North-East MPs Speak Up for CAFOD

Jeremy Cain, Community Participation Coordinator for Hexham and Newcastle, tells us about how local MPs are supporting us in our campaign on climate change.


CAFOD supporters tour School Aycliffe Solar Farm. Photo courtesy of the Northern Echo.

A field full of giant solar panels might seem a strange place to be on an overcast Autumn morning but that didn’t prevent two MPs, several councillors and around thirty local people from turning up to hear how climate change affects us all.

From floods in the north-east of England to hurricanes in Haiti and droughts in sub-Saharan Africa, the catastrophic impacts of climate change are regularly in the news and we’re all aware of the suffering they cause. Yet even though we know all about the need to reduce carbon dioxide emissions, it sometimes seems there’s little we can do beyond keeping our heads down and hoping for the best.


From left: Helen Goodman MP, Mayor Jed Hillary, Councillor John Clare, Phil Wilson MP. Sarah Cain is holding the CAFOD sun.

CAFOD, believes otherwise. As David Cross, CAFOD Community Participation Co-ordinator, explained, “Although each change we might make- switching lights off for example- might seem small in itself, together it all adds up. If we are calling on politicians to cut emissions and support sustainable energy, then our words will be much stronger if we commit to achieving the same goals in our own lives.”

Nicol Perryman, Managing Director of Windward Renewables, and the event organiser agreed: “At the Paris Climate Change Conference in December, our government agreed to work with 194 other nations to limit global temperature rises to below 1.5°C. If we all work together, then we really can make a difference.”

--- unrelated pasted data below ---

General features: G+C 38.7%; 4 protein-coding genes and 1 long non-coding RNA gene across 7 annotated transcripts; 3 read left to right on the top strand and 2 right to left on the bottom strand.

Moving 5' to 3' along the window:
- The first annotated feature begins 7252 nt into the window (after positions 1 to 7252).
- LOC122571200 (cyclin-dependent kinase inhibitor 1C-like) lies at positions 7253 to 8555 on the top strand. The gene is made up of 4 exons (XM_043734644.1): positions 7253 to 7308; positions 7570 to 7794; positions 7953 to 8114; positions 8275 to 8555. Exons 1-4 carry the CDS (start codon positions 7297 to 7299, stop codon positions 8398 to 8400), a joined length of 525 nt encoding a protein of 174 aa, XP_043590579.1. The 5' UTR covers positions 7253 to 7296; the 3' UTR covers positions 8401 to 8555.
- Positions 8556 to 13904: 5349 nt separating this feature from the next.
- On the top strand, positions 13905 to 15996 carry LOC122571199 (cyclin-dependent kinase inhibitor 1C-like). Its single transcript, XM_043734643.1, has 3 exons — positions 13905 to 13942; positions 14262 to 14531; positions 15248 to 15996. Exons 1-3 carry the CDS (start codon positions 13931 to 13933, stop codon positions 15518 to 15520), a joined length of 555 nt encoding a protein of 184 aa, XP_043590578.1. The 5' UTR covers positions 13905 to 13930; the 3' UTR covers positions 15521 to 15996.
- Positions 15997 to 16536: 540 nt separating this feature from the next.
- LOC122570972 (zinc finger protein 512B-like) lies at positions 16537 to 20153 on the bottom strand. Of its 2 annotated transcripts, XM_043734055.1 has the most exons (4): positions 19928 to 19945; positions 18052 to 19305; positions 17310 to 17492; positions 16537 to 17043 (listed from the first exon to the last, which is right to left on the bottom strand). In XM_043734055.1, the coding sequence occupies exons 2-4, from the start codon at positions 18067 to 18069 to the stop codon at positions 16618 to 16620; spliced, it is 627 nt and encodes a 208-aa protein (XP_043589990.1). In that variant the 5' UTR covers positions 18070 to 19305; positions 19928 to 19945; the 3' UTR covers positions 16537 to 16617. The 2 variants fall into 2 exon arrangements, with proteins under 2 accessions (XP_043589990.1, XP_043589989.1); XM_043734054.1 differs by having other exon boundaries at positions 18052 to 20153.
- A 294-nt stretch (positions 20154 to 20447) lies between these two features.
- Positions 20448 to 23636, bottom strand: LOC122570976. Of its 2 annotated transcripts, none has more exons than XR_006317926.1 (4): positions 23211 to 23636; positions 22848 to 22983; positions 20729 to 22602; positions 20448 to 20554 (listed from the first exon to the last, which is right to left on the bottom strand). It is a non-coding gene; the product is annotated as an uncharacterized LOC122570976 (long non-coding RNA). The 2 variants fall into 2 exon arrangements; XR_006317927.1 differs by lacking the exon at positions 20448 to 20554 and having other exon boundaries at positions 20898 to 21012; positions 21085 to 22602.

The event was held at Newton Aycliffe solar farm, a renewable energy facility built and managed by Lightsource, Europe’s largest developer of solar photovoltaic projects. It was part of a nationwide campaign organised by the Climate Coalition to encourage our politicians to make good on its promised in Paris. In fact Theresa May has already announced that her government will start work on ratifying the agreement but the Climate Coalition wants to make sure includes robust measures to promote sustainable transport, provide warm homes for all and invest in the development of green energy supplies.


David Cross, Community Participation Coordinator, explains how climate change effects those living in poverty.

The organisers greatly welcomed the involvement of MPs Phil Wilson and Helen Goodman as well as Jed Hillary, Mayor of Great Aycliffe and other local councillors, who took time out from their busy schedules to attend the event and show their support for renewable energy in the UK.

So, what links a solar farm in Newton Aycliffe with a smallholder farm in Nigeria and why are an overseas aid charity involved? David Cross of CAFOD again: “We believe that climate change is the biggest single threat to reducing poverty overseas. Current projections suggest that over the next 20 years up to 200 million people will be at risk of hunger if the planet sees the possible 2 to 3°C rise in temperature. Switching to renewable energy, such as that generated here at Newton Aycliffe can really help.

But schemes like this can also point the way in how energy should be provided in the developing world. One in five of our brothers and sisters around the world don’t have the electricity they need to power school, clinics, homes and businesses. Local, renewable energy is a practical, affordable solution. It helps tackle climate change and poverty.”